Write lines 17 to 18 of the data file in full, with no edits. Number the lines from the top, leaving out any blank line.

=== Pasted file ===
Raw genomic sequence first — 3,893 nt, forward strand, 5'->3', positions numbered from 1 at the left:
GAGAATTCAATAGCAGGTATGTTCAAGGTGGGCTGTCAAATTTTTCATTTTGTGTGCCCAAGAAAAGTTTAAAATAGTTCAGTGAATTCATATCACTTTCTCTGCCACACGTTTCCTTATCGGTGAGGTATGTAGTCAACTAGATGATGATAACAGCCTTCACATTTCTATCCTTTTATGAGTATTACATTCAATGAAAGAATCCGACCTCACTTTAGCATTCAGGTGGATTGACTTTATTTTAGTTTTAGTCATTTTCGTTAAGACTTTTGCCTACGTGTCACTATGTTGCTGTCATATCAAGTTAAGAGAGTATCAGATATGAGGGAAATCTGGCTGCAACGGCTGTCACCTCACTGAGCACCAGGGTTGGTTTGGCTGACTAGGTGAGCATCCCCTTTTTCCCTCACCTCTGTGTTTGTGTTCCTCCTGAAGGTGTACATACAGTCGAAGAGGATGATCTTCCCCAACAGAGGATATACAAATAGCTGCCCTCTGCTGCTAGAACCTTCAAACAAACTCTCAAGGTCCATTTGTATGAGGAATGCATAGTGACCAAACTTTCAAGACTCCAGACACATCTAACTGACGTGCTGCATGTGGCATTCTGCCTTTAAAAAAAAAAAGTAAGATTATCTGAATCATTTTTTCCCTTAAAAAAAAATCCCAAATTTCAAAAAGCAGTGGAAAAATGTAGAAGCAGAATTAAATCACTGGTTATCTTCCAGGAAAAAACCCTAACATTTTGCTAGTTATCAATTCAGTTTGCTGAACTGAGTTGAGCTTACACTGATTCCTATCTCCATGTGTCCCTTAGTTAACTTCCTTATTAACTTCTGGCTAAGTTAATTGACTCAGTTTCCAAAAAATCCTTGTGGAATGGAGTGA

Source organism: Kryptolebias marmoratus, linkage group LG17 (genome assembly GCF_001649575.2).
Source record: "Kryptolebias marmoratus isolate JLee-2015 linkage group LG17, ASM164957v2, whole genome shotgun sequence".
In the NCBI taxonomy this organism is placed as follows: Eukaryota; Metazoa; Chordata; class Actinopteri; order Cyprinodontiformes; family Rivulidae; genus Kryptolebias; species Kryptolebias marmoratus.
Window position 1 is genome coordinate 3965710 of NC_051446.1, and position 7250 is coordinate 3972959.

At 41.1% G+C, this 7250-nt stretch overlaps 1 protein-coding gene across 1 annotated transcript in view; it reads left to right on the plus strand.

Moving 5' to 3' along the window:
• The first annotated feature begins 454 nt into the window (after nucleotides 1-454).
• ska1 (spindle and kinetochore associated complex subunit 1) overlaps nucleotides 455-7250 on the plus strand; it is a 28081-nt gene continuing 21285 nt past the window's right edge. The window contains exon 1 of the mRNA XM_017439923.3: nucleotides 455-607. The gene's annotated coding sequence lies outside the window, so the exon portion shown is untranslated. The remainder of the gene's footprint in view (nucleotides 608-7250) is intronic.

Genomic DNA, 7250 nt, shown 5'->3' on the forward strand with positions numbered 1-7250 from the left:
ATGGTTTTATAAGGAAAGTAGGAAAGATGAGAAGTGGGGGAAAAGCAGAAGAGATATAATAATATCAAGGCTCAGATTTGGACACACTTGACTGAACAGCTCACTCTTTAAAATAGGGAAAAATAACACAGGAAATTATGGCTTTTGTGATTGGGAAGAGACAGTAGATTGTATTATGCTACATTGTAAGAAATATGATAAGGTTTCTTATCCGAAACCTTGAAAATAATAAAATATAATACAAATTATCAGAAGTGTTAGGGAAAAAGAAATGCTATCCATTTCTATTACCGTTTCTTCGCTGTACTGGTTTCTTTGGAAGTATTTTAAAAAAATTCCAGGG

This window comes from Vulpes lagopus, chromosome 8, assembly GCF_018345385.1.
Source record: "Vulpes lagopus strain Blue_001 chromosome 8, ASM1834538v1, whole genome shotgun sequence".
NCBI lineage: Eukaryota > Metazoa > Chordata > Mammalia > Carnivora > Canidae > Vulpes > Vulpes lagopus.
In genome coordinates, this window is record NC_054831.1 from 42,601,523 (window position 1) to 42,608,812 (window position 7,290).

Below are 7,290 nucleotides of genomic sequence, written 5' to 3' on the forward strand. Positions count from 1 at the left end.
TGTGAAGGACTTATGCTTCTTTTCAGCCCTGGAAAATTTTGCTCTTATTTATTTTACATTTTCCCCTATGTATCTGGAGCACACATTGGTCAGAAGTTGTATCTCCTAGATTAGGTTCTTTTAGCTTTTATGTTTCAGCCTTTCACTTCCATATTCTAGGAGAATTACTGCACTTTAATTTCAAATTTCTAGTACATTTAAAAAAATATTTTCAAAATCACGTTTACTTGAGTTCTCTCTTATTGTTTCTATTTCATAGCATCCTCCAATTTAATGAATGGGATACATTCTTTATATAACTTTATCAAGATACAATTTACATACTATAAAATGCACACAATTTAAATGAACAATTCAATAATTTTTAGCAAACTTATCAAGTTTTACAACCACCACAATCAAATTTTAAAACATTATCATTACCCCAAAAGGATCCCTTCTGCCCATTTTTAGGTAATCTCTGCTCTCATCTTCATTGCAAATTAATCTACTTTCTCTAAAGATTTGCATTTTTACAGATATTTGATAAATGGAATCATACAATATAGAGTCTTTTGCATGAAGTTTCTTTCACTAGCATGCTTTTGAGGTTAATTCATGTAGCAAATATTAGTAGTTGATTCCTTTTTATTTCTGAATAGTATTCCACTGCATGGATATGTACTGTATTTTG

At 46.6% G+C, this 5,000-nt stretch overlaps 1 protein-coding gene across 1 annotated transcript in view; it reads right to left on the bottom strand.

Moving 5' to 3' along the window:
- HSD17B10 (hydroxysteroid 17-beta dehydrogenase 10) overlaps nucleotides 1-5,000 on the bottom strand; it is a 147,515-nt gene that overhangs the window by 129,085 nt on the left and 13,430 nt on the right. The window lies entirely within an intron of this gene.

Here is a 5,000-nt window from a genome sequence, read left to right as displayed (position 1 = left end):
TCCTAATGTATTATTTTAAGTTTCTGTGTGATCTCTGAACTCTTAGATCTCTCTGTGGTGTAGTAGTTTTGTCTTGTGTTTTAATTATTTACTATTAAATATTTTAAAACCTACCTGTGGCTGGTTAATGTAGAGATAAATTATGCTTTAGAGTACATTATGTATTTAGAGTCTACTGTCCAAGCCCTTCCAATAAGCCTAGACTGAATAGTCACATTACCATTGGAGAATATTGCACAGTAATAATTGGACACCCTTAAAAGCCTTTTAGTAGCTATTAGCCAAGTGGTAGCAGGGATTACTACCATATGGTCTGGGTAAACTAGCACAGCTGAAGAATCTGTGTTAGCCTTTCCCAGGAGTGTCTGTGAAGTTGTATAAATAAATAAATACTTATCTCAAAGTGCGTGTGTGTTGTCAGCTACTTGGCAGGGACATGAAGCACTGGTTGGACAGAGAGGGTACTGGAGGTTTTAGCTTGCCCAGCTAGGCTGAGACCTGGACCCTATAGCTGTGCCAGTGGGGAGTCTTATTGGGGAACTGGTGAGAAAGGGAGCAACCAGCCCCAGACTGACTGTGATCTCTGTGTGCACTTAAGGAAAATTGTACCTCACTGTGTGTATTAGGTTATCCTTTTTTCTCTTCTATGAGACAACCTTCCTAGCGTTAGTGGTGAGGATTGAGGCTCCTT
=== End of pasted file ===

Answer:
Below are 7,290 nucleotides of genomic sequence, written 5' to 3' on the forward strand. Positions count from 1 at the left end.
TGTGAAGGACTTATGCTTCTTTTCAGCCCTGGAAAATTTTGCTCTTATTTATTTTACATTTTCCCCTATGTATCTGGAGCACACATTGGTCAGAAGTTGTATCTCCTAGATTAGGTTCTTTTAGCTTTTATGTTTCAGCCTTTCACTTCCATATTCTAGGAGAATTACTGCACTTTAATTTCAAATTTCTAGTACATTTAAAAAAATATTTTCAAAATCACGTTTACTTGAGTTCTCTCTTATTGTTTCTATTTCATAGCATCCTCCAATTTAATGAATGGGATACATTCTTTATATAACTTTATCAAGATACAATTTACATACTATAAAATGCACACAATTTAAATGAACAATTCAATAATTTTTAGCAAACTTATCAAGTTTTACAACCACCACAATCAAATTTTAAAACATTATCATTACCCCAAAAGGATCCCTTCTGCCCATTTTTAGGTAATCTCTGCTCTCATCTTCATTGCAAATTAATCTACTTTCTCTAAAGATTTGCATTTTTACAGATATTTGATAAATGGAATCATACAATATAGAGTCTTTTGCATGAAGTTTCTTTCACTAGCATGCTTTTGAGGTTAATTCATGTAGCAAATATTAGTAGTTGATTCCTTTTTATTTCTGAATAGTATTCCACTGCATGGATATGTACTGTATTTTG